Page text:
Poke around with the 'switch_vlan' option in /etc/config/network then and pull one of the LAN ports into a 3rd VLAN on any cheap compatible hardware. – Flexo Feb 1 '11 at 17:32

With inexpensive being a requirement, I would check out pfSense. It's a free open source router that is very robust and scalable with the company. I use it exclusively when cost is an issue, it's just so versatile and stable (last reboot was a 6mo. ago for maintenance).

One of the features is WAN load balancing with failover, you can pull bandwidth from both your PPoE, and your 2nd WAN line, and if one drops it still runs on the other. My book mentions policy routing which is like a firewall rule, but with a gateway field, it looks like you can get even finer control than just IP/Subnet. It does not mention limiting it to just one WAN but I would imagine it's very possible. If you do end up trying it, I would ask this on the pfSense forum (great resource if you run pfSense).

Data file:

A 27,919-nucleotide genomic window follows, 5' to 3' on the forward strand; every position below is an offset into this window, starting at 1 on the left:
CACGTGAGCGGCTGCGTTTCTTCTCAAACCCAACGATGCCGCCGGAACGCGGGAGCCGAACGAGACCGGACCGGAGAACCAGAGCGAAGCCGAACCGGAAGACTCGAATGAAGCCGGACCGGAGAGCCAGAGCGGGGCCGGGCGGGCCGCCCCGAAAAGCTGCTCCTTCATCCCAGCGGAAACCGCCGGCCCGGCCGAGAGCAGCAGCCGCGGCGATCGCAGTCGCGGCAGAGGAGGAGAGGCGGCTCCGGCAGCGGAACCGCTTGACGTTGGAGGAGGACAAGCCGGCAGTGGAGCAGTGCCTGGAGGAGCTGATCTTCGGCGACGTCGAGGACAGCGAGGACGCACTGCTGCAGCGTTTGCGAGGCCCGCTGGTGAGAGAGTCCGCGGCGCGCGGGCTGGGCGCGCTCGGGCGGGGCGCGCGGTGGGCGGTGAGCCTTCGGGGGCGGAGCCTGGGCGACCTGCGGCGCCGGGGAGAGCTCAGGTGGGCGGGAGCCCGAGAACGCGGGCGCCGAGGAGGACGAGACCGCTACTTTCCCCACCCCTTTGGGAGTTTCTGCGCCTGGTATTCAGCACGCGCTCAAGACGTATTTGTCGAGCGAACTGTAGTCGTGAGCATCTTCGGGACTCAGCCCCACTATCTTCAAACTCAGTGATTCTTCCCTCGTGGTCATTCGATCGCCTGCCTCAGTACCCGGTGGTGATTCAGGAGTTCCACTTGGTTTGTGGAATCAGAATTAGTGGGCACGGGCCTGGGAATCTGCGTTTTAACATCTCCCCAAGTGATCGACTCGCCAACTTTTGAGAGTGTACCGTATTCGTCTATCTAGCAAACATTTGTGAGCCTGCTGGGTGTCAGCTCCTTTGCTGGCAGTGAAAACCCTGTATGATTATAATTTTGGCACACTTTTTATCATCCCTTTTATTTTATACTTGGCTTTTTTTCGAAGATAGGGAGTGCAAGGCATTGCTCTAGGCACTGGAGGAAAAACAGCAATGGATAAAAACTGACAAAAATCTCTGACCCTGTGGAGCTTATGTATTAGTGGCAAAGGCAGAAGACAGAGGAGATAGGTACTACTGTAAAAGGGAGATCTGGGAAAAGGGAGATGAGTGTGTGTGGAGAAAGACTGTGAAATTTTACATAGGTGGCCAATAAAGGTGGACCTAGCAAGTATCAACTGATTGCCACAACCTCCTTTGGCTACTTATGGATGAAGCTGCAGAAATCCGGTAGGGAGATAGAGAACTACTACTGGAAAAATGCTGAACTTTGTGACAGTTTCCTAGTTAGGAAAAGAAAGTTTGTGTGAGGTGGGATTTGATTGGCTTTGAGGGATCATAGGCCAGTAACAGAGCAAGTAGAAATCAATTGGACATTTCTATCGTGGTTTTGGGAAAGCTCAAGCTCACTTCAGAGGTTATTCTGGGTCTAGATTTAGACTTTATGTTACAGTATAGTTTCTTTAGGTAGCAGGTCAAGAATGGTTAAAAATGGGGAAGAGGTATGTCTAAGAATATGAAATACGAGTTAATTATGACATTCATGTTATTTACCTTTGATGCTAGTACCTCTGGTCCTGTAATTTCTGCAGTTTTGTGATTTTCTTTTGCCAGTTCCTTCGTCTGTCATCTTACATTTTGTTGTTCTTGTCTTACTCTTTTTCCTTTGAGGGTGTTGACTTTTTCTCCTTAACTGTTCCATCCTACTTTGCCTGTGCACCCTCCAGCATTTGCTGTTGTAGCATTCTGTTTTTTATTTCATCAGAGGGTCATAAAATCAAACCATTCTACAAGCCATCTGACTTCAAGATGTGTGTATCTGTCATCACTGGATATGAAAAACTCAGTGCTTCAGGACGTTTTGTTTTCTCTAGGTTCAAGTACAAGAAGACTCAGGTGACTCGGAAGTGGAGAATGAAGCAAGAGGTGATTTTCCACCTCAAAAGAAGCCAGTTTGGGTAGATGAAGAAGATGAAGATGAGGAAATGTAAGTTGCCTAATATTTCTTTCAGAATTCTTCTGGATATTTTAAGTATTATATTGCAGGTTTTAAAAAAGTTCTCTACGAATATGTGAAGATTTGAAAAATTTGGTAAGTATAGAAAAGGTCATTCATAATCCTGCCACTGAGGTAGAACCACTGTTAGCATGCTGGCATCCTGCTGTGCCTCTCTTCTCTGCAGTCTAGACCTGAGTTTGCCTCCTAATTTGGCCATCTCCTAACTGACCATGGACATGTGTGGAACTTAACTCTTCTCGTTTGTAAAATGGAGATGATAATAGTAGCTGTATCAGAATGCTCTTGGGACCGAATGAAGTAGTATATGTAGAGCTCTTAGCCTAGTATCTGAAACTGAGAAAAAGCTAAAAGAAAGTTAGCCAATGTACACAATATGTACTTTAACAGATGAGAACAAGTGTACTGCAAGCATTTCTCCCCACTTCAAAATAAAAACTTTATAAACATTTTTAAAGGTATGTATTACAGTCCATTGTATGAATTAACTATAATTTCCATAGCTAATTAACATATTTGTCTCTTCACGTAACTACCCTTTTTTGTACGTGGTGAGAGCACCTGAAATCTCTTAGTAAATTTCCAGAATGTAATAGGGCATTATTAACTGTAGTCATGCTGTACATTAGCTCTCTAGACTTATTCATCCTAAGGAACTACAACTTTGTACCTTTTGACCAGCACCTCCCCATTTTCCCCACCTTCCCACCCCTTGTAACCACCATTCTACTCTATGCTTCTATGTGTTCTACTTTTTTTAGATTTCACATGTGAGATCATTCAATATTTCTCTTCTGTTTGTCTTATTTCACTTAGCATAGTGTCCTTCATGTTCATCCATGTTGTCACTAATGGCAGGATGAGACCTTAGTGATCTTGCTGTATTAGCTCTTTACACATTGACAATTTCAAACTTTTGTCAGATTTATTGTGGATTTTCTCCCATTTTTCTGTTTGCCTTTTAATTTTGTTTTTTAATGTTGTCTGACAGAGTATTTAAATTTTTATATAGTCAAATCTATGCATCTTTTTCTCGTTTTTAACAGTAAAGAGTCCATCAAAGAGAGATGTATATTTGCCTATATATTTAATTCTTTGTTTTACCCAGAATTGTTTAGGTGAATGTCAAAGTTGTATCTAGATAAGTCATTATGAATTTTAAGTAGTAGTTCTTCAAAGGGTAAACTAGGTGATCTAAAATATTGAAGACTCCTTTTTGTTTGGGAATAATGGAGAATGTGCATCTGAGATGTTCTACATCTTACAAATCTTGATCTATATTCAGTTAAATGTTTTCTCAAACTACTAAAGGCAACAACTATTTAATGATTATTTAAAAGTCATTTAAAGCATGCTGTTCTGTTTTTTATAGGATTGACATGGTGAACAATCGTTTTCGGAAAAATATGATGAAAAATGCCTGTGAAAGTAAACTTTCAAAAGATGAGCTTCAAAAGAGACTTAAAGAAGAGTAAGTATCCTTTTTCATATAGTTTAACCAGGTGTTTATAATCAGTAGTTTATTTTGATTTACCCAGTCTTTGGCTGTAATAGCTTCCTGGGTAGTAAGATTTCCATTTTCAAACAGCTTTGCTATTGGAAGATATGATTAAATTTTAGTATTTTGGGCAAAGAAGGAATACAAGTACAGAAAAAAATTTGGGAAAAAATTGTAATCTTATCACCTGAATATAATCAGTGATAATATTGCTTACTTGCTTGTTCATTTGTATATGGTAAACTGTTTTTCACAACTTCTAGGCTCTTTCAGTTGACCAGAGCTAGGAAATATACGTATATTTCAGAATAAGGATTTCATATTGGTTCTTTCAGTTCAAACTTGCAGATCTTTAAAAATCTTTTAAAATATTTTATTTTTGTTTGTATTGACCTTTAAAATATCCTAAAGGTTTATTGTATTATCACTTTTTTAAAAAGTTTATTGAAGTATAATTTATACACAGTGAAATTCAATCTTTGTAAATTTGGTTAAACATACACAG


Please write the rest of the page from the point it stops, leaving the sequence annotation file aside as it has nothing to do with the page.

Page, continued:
Is your 2nd WAN also PPoE? pfSense 1.2 does not support multiple PPoE connections, but version 2.0 does.

Also The built in firewall can be disabled if you already have a firewall solution.

I would try it out on a spare machine or the VMware appliance to see how it works for your setup.

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The second WAN is a DOCSIS line with its own modem+router. To the router in question it's simply an IP/Ethernet uplink. – NPE Feb 1 '11 at 17:17
    
Mikrotik. The 450G is cheaper, the 750G a LOT cheaper - with softrware - than theh ardware you otherwise buy ;) – TomTom Feb 1 '11 at 17:17

If you don't wanna cough up some serious dough, nothing beats linux firewall distro's.

Some of the most popular distro's worth mentioning are: